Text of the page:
The article presents questions and answers related to heart attack. One person asked whether symptoms of heart attacks for men and women are different. The answer was that women are at special risk when they have heart attacks because their symptoms are often deceptively mild, such as shortness...

  • WARNING SIGNS DIFFER IN WOMEN.  // USA Today Magazine;Feb2004, Vol. 132 Issue 2705, p16 

    Focuses on the symptoms of heart attack in women. Most important symptom of heart attack for both women and men; Importance of early recognition of signs of heart attack; Major prodromal symptoms of heart attack.

  • Day-case transfer for percutaneous coronary intervention with adjunctive abciximab in acute coronary syndromes. Blackman, D. J.; Clarke, N. R.; Orr, W. P.; Wilkinson, E.; Beswick, A.; Coppock, D.; Sprigings, D. C.; Banning, A. P. // Heart;Apr2002, Vol. 87 Issue 4, p375 

    This article focuses on a study related to the day-case transfer for percutaneous coronary intervention with adjunctive abciximab in acute coronary syndromes. Early revascularization improves outcome in patients with non-ST elevation acute coronary syndromes (ACS), particularly if they are...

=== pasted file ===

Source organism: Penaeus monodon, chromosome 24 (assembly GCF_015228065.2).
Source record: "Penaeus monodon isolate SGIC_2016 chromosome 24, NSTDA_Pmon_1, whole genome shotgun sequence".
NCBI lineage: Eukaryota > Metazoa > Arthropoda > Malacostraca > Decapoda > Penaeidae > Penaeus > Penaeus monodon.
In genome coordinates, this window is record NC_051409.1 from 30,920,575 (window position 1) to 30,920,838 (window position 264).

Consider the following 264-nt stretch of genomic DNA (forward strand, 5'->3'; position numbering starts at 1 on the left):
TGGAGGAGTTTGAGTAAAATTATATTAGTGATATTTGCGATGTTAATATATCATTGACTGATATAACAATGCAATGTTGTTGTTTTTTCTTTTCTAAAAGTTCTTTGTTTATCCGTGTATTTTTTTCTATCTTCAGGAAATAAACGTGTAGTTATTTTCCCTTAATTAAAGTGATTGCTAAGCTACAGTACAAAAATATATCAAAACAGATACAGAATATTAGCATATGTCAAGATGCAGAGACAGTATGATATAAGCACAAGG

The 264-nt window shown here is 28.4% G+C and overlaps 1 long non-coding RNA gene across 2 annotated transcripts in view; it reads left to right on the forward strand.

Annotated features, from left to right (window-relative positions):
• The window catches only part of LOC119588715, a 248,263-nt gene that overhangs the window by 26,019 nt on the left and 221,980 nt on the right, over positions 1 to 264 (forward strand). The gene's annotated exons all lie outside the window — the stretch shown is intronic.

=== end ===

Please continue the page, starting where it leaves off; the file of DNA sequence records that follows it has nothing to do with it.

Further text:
• NICE guidance on clopidogrel.  // GP: General Practitioner;5/10/2004, p12 

    Draft guidance on the use of clopidogrel (Plavix) in the management of non-ST segment elevation acute coronary syndrome (ACS) has been issued by NICE. It recommends the use of clopidogrel, in combination with low-dose aspirin, for patients who have non-ST segment elevation ACS and have a...

  • The Language of the Heart. Agatston, Arthur // Prevention;May2008, Vol. 60 Issue 5, p39 

    The author reports on the symptoms patients feel when having a heart attack. According to the article, symptoms which people should be concerned about include persistent chest pain, varied shortness of breath and unusual upper-body pain. Steps which people can take to learn if the pain they are...

  • Risk stratification in acute coronary syndrome: bus on unstable angina/non-ST segment elevation myocardial infarction. Bugiardini, R. // Heart;Jul2004, Vol. 90 Issue 7, p729 

    Although there have been advances in the management of unstable angina/non-ST segment elevation myocardial infarction syndromes, the rate of cardiovascular mortality after discharge is still unacceptably high. With many therapeutic options available, the clinician is challenged to identify the...

  • CLINICAL ASSESSMENT OF MYOCARDIAL HIBERNATION. Schinkel, Arend F. L.; Bax, Jeroen J.; Poldermans, Don // Heart;Jan2005, Vol. 91 Issue 1, p111 

    The article focuses on the clinical importance and identification of myocardial viability in patients with chronic ischaemic left ventricular dysfunction. Coronary artery disease is the most common cause of congestive heart failure. More than 70% of the patients with heart failure symptoms have...

Share

Read the Article

Courtesy of VIRGINIA BEACH PUBLIC LIBRARY AND SYSTEM

Sorry, but this item is not currently available from your library.

Try another library?
Sign out of this library

Other Topics